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“Pauls, we’ll go over to Daddy’s now, now I’ll…” the old man

ran out of breath, holding both boys with one hand, and

the girl with the other. He hurriedly pulled the boys across

Totleben Boulevard, turned to the right, and, at that

moment when shouting, uncharacteristic of the evening

groaning, rang from the square, this peculiar group of four

was already turning off onto Nikolaya Street, then once

more turned to the left and went a good way along Crown

Prince Boulevard in the opposite direction – all the way to

Bastion Hill, which was sinking into the evening twilight.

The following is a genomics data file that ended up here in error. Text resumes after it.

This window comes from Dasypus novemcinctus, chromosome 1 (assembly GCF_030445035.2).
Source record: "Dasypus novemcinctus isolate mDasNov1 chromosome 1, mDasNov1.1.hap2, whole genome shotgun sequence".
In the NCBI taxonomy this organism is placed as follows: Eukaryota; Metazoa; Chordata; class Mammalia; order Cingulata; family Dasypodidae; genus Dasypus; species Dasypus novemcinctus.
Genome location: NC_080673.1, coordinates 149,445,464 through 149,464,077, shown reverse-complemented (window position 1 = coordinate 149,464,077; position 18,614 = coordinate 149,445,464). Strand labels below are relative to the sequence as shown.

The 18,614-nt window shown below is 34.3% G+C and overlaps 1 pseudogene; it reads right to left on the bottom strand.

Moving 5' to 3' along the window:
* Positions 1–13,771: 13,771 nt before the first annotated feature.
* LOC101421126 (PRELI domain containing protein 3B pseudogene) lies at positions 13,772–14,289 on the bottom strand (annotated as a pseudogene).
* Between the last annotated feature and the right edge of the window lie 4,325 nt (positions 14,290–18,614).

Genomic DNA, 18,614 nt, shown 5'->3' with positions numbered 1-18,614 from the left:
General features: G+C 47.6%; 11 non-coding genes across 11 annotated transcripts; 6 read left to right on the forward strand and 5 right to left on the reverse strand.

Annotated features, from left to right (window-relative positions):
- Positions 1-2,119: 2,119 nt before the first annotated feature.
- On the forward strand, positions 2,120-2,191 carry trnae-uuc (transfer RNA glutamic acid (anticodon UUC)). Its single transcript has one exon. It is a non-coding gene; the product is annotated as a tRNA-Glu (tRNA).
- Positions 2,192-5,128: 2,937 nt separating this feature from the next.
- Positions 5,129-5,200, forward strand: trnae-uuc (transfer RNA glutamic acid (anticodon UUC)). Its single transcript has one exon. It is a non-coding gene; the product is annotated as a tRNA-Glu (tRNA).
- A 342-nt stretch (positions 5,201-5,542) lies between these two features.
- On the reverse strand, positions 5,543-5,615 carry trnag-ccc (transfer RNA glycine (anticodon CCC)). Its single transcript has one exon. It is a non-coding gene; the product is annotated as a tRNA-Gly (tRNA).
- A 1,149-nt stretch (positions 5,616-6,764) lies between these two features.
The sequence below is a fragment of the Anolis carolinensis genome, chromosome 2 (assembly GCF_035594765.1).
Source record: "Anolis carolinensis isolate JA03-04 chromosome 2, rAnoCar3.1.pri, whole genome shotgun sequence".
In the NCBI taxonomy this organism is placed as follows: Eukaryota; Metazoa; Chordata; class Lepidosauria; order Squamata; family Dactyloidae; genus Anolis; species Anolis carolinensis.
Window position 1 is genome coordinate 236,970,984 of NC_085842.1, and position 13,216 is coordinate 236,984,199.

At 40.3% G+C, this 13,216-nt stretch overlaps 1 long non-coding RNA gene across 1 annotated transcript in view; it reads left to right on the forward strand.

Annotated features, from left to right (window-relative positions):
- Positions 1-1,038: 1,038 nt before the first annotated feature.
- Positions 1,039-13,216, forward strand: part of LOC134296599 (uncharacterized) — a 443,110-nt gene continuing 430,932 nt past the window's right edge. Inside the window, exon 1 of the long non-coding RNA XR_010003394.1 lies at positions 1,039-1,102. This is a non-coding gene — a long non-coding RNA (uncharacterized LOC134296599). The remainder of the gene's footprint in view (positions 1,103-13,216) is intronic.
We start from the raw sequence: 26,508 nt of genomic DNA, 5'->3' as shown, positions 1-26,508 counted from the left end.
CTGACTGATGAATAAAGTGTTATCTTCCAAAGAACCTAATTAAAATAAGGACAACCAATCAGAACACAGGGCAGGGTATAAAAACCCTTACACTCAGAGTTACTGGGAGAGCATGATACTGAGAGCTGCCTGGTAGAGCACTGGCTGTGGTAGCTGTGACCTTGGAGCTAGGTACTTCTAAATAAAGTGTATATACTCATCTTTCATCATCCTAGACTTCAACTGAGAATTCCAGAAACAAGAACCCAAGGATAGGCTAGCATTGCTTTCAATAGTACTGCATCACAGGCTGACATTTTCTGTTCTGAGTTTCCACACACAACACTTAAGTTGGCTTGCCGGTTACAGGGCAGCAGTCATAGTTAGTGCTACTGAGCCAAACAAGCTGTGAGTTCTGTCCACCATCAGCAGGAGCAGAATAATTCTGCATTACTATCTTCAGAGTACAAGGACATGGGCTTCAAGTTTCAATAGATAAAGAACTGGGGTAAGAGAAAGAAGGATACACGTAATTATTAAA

Little Pauls was whimpering, the other boy energetically

trying to pull his arm away, while the girl kept turning her

head back:

“Hey! Over here! Help!” she shouted ardently, however the

thin voice died in the heartbeat of the city, in the voices,

among the shouts of the cart drivers, in the muffled

laughter. Before the holidays, the people hurried to pay off

long-postponed bills and settle transactions, and meet for a

brief chat so they could devote themselves to the bustle of

Christmas with a certain peace of mind.

The odd stranger smiled nervously, dragged the little ones

to the front, and once again to the left, onto Alexander

Boulevard, and then they were already coming to the shiny,

well-lit facade of the Imperial Hotel. The doorman in a dark

blue uniform stood next to the high double door, the gilded

buttons of the uniform reflecting the light bulbs’ yellow

light, which the luxurious building generously poured out